And what did the audience do? They waited. For all they knew there was nothing the matter. This was exactly what was intended. And yet they did know. Deep down they sensed that something was off, that before them stood a singer and human being momentarily out of phase. They felt her struggle, drew in their breath and held up their own part of the theatrical frame. As the words came to her and she took back her song, they enveloped her there and then in their loving applause.

These events are what humanize us stage artists. They are what make live performance so thrilling and daring. The recognition. The seeing ourselves in each other. We think there’s a judge, an us and a them. Performance shows us time and again that we are all in this together, and that sometimes just holding space for someone to falter and catch themselves is the only thing there is to do.

Because it’s happened to us all.


The Breath

Singing is placing music on the breath.

Breathing is a matter of never-ending visualization, exercise and practice. We practice by alternating between taking in air slowly and quickly, holding it as long as possible, and regulating its rapid or gradual release. Breathing should not draw attention to itself but be relaxed and effortless. Deep breathing is by nature relaxing to the body. Shallow and quick breathing is invigorating and energizing.

A teacher of mine once suggested that the ultimate goal is to sing through 24 measures on a single breath. Learning how best to breathe is the challenge that every song provides.

Knowing where to breathe is easy when one is singing for words, for then the natural breaks reveal themselves automatically in the cadence of the language. To help me identify the best places to breathe inside a song, I speak the text aloud as I am learning it. As much as skiing is just another way of walking, singing is just another way of talking.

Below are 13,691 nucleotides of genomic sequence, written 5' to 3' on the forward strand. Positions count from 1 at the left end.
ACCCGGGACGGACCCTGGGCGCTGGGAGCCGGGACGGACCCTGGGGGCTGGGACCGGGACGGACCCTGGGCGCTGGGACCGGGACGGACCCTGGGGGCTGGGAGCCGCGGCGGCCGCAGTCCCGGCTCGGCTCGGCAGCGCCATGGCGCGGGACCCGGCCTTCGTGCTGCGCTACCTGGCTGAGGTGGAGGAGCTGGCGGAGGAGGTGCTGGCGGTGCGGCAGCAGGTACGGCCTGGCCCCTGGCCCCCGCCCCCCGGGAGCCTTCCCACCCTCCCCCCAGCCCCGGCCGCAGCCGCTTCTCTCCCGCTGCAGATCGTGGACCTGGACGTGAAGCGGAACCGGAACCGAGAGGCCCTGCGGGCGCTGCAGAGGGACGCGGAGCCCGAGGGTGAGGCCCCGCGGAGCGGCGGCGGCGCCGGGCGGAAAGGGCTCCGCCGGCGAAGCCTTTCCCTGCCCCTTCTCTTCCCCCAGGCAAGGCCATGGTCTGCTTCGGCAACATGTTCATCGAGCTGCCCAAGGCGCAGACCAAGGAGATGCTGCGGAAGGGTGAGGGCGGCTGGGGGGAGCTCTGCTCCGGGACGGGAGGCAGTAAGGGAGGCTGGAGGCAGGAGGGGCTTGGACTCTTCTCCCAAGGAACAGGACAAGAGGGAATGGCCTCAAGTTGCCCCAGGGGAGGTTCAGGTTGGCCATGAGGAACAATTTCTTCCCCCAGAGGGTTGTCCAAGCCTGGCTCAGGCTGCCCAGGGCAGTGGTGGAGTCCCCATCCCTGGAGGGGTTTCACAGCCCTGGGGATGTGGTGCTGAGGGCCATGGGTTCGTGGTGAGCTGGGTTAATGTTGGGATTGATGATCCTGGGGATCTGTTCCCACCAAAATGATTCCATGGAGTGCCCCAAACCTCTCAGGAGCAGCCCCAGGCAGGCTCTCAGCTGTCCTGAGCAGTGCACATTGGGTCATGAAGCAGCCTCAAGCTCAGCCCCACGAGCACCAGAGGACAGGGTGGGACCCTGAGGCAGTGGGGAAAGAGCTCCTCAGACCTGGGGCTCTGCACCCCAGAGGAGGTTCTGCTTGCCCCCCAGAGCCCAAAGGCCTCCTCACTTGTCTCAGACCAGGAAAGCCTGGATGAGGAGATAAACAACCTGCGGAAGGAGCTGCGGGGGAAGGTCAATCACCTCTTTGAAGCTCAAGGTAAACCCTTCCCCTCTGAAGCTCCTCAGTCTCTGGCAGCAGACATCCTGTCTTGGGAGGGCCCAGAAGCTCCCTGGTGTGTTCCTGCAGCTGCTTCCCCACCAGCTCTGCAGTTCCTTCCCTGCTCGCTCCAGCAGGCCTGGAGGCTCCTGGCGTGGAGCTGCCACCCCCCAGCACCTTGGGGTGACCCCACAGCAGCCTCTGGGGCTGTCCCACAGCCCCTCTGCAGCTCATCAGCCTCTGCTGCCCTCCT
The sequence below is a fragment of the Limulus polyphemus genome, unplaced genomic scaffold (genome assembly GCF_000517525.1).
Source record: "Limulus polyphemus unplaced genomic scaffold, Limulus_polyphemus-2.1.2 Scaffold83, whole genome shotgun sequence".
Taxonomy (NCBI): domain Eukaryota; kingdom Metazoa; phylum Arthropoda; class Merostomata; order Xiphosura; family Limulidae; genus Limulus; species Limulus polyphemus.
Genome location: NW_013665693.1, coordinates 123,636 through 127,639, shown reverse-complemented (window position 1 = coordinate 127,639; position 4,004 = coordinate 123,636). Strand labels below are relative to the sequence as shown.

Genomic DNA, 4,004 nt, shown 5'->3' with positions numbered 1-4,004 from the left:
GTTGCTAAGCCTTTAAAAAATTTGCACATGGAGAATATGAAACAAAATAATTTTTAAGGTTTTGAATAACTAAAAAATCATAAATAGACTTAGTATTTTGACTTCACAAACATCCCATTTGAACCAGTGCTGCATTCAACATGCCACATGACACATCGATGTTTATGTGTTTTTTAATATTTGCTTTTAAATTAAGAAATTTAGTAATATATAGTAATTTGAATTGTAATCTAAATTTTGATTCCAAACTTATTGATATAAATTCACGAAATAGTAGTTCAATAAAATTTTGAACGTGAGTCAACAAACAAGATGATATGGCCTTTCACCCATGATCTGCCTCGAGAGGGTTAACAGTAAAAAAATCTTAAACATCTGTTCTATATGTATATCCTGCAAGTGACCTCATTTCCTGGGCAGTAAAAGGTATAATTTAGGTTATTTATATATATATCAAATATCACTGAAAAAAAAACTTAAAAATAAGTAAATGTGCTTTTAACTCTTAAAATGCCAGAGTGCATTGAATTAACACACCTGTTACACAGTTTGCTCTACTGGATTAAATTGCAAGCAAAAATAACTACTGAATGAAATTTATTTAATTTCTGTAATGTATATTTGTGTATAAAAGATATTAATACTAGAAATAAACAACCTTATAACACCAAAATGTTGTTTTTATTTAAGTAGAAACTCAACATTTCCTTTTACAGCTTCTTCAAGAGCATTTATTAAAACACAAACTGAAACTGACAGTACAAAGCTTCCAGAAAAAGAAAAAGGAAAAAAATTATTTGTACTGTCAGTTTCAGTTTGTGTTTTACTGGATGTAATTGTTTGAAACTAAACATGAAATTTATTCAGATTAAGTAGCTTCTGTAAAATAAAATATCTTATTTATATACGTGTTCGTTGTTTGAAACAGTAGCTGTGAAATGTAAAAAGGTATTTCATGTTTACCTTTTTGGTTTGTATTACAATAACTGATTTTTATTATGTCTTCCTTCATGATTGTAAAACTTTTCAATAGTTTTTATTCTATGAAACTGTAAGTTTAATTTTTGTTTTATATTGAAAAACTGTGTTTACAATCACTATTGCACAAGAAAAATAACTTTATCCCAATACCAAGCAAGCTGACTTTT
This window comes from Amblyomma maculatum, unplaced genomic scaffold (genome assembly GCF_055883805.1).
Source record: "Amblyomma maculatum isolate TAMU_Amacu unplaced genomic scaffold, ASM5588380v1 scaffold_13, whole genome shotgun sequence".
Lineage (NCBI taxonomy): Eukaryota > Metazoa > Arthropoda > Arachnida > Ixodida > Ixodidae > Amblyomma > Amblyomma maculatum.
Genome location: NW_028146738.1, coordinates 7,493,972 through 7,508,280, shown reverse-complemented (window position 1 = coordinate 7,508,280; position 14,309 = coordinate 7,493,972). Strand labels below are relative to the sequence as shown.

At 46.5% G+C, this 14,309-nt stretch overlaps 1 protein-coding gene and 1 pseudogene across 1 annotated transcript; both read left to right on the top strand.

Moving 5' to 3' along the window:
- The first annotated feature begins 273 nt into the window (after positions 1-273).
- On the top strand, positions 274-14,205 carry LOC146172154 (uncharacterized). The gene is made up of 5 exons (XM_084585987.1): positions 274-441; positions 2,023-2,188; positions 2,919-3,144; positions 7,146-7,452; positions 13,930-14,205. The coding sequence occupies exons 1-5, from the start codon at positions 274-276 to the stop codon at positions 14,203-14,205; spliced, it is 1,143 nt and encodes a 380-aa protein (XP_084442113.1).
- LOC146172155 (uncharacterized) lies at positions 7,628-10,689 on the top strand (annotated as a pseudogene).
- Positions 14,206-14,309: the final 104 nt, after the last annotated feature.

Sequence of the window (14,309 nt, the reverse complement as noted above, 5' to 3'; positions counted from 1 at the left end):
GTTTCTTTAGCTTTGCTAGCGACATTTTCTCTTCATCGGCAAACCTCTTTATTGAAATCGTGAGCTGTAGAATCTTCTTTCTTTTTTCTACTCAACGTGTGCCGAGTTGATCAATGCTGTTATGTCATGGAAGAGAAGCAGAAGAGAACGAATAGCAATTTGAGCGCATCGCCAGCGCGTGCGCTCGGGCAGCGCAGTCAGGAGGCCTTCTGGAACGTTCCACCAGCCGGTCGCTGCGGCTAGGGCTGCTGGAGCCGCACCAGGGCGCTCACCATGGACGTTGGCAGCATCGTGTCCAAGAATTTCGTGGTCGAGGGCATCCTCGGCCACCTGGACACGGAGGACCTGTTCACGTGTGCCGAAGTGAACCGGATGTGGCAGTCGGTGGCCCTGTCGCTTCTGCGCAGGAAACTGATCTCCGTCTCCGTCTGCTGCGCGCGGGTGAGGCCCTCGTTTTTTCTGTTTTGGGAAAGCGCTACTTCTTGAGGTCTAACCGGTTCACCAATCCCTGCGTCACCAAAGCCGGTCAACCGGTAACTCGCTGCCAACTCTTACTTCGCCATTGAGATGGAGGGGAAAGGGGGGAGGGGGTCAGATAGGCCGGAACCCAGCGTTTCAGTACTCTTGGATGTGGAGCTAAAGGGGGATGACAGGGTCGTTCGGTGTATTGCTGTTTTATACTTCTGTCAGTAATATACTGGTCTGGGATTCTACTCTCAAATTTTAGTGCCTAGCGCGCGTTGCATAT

All the air we need to sing with is there. It exists in abundance in the space around our heads, our bodies. And all the time we need for getting the right amount of air is always there as well. Trusting in this comes simply with experience.


Words

For me, singing and acting are minimally about technique and tone and fundamentally about words and feeling. Before I take on a new work, I have to accept what the text and the tune propose, and to accept the proposal, I must have an unconditionally strong feeling for it. Words are the means through which that feeling is expressed.

Every word has its own life. Every word has its unique form, line, color, sound, body and soul.

I frequently sing in languages foreign to my listeners, so I must use my body, face, mouth, and gesture to contour the mass of meaningless utterances and make something useful and real for the listener. Of course, knowing French may be helpful to one’s experience of “Je ne t’aime pas” but if I as singer am doing my part, it’s utterly unnecessary that you know French. Doing my part requires believing in words, committing to them, opening them up at the core and revealing their emotional essence, the kind that knows no language and binds every man together. The truth can always be conveyed without words.

There are songs I don’t sing because I haven’t yet experienced their meaning, or because I cannot bring anything new to them.

There are songs that are mysterious to me and to which I am powerfully drawn. Songs that beckon me to follow them into new territory and discoveries about myself. Songs that invite me to learn yet another language in which to communicate. Committing to words has required me to become multi-lingual. So far the songs that have found me have come in German, English, Spanish, French, Flemish, Portuguese, Yiddish and Latin.

I sing songs whose words mesh with my experiences and understanding of life, of love, and I believe it’s vitally important to continually broaden these in order to accommodate ever more text and more songs.